Engine testing is designed to stress the oil as much as possible. Every aspect of the oil is evaluated including deposit formation, sludge, wear, oxidation, fuel economy, seal swell, viscosity retention, water tolerance, alcohol compatibility and foam resistance properties. The standard test procedures are tough enough, but many companies run tests for extended periods of time to see just how much the oil can take. (There have been disputes in the past about whether extended-length tests are meaningful or just so much hype. Personally, I come down on the side of somewhat meaningful, although difficult to quantify.)

Besides weighing test data, Valvoline also did some serious marketing studies over the course of two years to determine if the motoring public would be interested, sources inside the company told me. The research started with focus groups – groups of consumers who agree to be interviewed at length on various subjects.

In these focus groups, Valvoline asked about what is important to car owners: What sorts of issues are on their minds, and what value could Valvoline offer to them? Some of the questions seem obvious: Who changes your engine oil? What oil do you use? How often do you change it? How long do you plan to keep your current automobile? Those answers and others were all reviewed and analyzed. The company then moved on to large online quantitative studies, to gauge value.

In addition to gauging consumer interest, Valvoline undoubtedly analyzed the odds of actual claims being made. By determining what percentage of program participants might actually make a valid claim, Valvoline would be able to calculate what impact that would have on the viability of the program and compute the make-or-break point.

An engine oil warranty is a very safe bet since the number of engine failures that can be attributed to the oil is minimal. However, Valvolines guarantee is on the engine. Basically, if the engine fails, they will cover it. This is still a good bet since the number of engine failures in a well-maintained vehicle is pretty low.

To boost its odds, the company also cherry-picked the vehicles it would cover, eliminating the clunkers: no models before 1990; no leased vehicles (many are poorly maintained); the warranty dies if the car is resold (most are); no diesels, farm or racing vehicles, and none over 10,000 pounds (all too stressful). And if the auto manufacturers warranty is still in place, it has precedence.

Generally, the vast majority of engine failures are due to engine design issues or operator errors, and trying to identify what happened is a real challenge. In Detroit, the automakers get very worried if a few hundred complaints regarding any particular issue show up. For example, in the late 1970s and early 80s there were a number of cam failures in the then-new Ford 2.3-liter four-cylinder engine. Not knowing for sure what was going on, Ford instituted an emergency specification requiring a high level (0.14 percent minimum) of engine oil zinc to protect the cam. Later it changed metallurgy and changed the engine design to correct the problem.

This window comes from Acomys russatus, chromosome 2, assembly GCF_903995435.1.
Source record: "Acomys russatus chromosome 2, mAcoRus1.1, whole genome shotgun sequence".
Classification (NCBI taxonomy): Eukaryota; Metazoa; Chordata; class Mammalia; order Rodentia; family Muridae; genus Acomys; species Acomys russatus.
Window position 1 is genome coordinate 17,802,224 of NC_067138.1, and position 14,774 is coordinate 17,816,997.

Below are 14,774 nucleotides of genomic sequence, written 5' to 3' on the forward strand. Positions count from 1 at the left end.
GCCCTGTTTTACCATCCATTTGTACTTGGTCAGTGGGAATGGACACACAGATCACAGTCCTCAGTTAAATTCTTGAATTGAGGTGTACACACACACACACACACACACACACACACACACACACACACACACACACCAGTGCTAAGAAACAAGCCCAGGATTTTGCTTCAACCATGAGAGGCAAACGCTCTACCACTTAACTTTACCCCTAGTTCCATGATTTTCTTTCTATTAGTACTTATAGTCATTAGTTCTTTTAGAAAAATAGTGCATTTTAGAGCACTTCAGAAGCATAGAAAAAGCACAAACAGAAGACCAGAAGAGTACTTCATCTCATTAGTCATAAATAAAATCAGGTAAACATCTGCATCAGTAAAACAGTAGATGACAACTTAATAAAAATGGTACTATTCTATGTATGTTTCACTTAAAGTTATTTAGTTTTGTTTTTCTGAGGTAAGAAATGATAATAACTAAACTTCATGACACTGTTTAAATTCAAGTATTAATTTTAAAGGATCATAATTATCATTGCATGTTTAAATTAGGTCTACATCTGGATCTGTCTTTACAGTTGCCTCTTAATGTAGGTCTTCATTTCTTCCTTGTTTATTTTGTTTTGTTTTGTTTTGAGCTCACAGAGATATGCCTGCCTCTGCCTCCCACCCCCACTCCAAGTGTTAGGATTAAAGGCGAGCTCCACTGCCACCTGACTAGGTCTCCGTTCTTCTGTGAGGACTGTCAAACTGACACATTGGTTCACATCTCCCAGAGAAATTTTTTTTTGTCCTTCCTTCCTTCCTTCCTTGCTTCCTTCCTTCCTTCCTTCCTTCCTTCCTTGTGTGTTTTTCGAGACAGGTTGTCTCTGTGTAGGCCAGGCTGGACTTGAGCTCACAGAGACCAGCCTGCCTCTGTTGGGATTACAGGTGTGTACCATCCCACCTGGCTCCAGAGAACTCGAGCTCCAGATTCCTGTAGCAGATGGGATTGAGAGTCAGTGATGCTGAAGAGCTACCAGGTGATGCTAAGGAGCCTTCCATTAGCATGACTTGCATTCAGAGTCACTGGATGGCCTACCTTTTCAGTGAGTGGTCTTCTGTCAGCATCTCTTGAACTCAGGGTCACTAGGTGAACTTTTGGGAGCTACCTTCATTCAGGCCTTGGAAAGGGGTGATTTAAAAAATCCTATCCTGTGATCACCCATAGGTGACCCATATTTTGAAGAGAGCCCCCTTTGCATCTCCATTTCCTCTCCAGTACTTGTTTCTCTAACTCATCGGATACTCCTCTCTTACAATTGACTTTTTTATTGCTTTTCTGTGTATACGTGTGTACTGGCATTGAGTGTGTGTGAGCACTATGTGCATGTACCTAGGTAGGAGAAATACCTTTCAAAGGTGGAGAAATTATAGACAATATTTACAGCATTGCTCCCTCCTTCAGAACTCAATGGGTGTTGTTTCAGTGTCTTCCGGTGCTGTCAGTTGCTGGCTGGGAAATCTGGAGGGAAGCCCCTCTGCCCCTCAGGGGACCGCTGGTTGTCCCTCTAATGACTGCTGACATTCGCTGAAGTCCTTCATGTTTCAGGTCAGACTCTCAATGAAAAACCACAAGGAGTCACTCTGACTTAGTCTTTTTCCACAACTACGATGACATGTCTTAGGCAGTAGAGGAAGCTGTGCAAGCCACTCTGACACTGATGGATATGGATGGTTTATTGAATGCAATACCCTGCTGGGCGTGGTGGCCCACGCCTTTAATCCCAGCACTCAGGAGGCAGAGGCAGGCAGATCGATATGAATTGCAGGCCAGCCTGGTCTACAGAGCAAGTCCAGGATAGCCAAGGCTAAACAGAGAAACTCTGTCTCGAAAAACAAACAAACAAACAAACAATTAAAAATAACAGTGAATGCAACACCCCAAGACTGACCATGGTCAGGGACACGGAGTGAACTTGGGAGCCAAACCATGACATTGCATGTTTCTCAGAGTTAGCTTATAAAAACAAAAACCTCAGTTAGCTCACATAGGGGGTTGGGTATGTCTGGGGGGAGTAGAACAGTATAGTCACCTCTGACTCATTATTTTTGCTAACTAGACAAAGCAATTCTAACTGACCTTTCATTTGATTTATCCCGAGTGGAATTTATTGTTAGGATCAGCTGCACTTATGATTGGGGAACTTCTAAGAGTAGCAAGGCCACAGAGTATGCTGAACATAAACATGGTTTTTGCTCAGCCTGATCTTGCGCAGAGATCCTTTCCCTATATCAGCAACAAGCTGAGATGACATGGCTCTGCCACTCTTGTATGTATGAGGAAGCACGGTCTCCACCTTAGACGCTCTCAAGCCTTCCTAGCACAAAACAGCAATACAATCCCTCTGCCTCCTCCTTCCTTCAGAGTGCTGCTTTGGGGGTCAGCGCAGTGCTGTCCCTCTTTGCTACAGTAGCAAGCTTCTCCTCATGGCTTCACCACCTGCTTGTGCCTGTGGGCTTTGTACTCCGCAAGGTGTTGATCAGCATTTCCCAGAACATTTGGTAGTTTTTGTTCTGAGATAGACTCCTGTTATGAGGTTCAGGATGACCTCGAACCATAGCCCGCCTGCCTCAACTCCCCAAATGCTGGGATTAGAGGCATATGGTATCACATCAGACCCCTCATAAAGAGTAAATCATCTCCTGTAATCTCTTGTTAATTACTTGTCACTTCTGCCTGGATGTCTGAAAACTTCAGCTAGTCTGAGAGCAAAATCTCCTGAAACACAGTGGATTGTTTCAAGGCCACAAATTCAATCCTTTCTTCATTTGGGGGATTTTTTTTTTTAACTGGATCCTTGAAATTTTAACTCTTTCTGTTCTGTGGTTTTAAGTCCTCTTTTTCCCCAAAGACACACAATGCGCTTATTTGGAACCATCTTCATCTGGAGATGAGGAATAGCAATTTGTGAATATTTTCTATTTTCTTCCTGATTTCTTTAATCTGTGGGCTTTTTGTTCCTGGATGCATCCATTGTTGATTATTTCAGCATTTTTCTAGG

More recently, Toyota, Chrysler and Volkswagen made headlines when they had to recall millions of late-1990s and early 2000s vehicles, due to the engines being plagued with sticky black sludge. Some faulted the engine designs, which had narrow passages and excessive heat that led to oil thickening and gummy deposits, but Toyota blamed poor maintenance and infrequent oil changes (then paid for the damage under its own warranties).

Certainly, these cases are not common, so an engine guarantee is still a reasonable bet. And by limiting the oil change interval to 3,000 (at most 4,000) miles, Valvoline has done what it can to hedge against engine design glitches.

Maintaining ones vehicle is an every day kind of job. It takes some time to keep track of the things that need to be done to make it safe and to keep it running for the long haul. Valvolines program, while it does cover drivers, requires that proper engine maintenance in addition to oil changes be followed. For instance, timing belts must be changed according to manufacturers recommendations and are specifically excluded from the oil companys warranty. It also means that abuse due to poor driving, accidents or flood damage wont be covered.

The bottom line is that Valvoline has come up with a pretty good plan, with the potential to increase its engine oil market share as well as increasing throughput at its branded quick-lube locations. The companys exposure to warranty claims is going to be low and unlikely to break the bank. A nice marketing coup if there ever was one.